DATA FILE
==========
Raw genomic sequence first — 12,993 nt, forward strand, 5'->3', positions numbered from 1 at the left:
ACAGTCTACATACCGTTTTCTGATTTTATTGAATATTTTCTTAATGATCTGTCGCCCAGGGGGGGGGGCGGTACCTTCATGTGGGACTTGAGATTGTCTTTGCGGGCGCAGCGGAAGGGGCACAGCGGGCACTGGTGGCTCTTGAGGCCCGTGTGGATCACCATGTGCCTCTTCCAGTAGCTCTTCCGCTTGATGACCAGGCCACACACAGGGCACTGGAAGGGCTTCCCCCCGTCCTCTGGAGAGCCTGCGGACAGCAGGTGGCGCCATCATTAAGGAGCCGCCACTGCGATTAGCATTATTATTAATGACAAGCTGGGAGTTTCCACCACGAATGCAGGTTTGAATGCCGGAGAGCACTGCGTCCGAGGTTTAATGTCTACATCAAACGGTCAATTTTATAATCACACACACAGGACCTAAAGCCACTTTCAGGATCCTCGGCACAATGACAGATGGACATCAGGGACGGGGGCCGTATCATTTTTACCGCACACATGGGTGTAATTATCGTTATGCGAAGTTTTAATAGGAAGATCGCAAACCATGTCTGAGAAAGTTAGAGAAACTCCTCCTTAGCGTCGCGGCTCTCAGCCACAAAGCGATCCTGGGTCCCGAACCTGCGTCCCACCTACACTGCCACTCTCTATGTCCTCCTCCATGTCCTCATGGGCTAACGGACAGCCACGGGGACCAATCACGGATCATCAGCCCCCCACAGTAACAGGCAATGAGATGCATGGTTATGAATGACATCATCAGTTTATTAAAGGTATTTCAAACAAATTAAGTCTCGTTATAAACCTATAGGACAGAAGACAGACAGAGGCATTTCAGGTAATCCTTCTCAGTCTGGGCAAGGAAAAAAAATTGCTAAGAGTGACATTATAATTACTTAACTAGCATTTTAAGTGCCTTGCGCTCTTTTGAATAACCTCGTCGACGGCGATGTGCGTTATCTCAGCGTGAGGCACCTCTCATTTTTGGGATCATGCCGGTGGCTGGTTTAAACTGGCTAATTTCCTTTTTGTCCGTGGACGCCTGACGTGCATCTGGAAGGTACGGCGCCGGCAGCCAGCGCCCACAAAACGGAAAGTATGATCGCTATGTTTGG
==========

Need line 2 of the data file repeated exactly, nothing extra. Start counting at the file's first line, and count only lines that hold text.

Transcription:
ACAGTCTACATACCGTTTTCTGATTTTATTGAATATTTTCTTAATGATCTGTCGCCCAGGGGGGGGGGCGGTACCTTCATGTGGGACTTGAGATTGTCTTTGCGGGCGCAGCGGAAGGGGCACAGCGGGCACTGGTGGCTCTTGAGGCCCGTGTGGATCACCATGTGCCTCTTCCAGTAGCTCTTCCGCTTGATGACCAGGCCACACACAGGGCACTGGAAGGGCTTCCCCCCGTCCTCTGGAGAGCCTGCGGACAGCAGGTGGCGCCATCATTAAGGAGCCGCCACTGCGATTAGCATTATTATTAATGACAAGCTGGGAGTTTCCACCACGAATGCAGGTTTGAATGCCGGAGAGCACTGCGTCCGAGGTTTAATGTCTACATCAAACGGTCAATTTTATAATCACACACACAGGACCTAAAGCCACTTTCAGGATCCTCGGCACAATGACAGATGGACATCAGGGACGGGGGCCGTATCATTTTTACCGCACACATGGGTGTAATTATCGTTATGCGAAGTTTTAATAGGAAGATCGCAAACCATGTCTGAGAAAGTTAGAGAAACTCCTCCTTAGCGTCGCGGCTCTCAGCCACAAAGCGATCCTGGGTCCCGAACCTGCGTCCCACCTACACTGCCACTCTCTATGTCCTCCTCCATGTCCTCATGGGCTAACGGACAGCCACGGGGACCAATCACGGATCATCAGCCCCCCACAGTAACAGGCAATGAGATGCATGGTTATGAATGACATCATCAGTTTATTAAAGGTATTTCAAACAAATTAAGTCTCGTTATAAACCTATAGGACAGAAGACAGACAGAGGCATTTCAGGTAATCCTTCTCAGTCTGGGCAAGGAAAAAAAATTGCTAAGAGTGACATTATAATTACTTAACTAGCATTTTAAGTGCCTTGCGCTCTTTTGAATAACCTCGTCGACGGCGATGTGCGTTATCTCAGCGTGAGGCACCTCTCATTTTTGGGATCATGCCGGTGGCTGGTTTAAACTGGCTAATTTCCTTTTTGTCCGTGGACGCCTGACGTGCATCTGGAAGGTACGGCGCCGGCAGCCAGCGCCCACAAAACGGAAAGTATGATCGCTATGTTTGG